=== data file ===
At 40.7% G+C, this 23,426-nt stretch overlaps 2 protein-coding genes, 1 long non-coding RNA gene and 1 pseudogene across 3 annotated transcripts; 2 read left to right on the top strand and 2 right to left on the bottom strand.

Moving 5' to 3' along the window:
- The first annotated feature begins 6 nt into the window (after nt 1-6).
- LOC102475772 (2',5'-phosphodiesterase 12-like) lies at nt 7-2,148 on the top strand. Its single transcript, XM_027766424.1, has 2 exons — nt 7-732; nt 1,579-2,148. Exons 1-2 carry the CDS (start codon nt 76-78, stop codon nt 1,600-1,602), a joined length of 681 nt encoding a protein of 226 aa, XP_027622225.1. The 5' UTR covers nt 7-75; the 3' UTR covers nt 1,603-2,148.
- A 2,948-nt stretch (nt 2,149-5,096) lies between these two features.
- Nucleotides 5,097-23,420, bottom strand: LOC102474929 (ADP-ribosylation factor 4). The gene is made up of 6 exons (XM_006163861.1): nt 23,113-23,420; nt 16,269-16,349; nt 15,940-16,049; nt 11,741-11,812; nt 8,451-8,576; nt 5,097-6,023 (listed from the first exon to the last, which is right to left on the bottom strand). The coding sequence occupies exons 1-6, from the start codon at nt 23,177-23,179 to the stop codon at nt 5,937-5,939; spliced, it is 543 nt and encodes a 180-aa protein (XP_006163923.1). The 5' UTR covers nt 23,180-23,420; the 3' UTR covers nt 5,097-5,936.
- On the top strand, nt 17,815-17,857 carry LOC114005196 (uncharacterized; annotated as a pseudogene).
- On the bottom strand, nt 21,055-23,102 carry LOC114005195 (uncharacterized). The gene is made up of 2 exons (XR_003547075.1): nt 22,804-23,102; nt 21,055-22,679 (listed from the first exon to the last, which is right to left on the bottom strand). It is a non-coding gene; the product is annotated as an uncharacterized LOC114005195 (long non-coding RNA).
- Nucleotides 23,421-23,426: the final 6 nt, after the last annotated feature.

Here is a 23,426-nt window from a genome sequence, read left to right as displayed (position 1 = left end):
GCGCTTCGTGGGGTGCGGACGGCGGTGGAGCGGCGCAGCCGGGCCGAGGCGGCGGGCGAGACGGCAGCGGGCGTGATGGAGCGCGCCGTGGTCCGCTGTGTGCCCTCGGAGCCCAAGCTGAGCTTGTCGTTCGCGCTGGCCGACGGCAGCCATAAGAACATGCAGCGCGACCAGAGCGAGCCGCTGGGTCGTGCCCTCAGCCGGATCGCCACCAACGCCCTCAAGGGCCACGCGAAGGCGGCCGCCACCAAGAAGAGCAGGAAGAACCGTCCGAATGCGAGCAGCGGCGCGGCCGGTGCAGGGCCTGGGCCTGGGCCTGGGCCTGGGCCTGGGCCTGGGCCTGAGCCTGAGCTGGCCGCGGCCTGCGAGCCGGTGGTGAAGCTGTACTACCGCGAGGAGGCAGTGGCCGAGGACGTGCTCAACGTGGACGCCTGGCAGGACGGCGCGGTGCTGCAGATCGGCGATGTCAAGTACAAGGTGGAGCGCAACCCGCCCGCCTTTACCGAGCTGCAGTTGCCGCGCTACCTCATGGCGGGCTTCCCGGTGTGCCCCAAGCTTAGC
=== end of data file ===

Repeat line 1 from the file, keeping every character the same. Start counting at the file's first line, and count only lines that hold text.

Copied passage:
At 40.7% G+C, this 23,426-nt stretch overlaps 2 protein-coding genes, 1 long non-coding RNA gene and 1 pseudogene across 3 annotated transcripts; 2 read left to right on the top strand and 2 right to left on the bottom strand.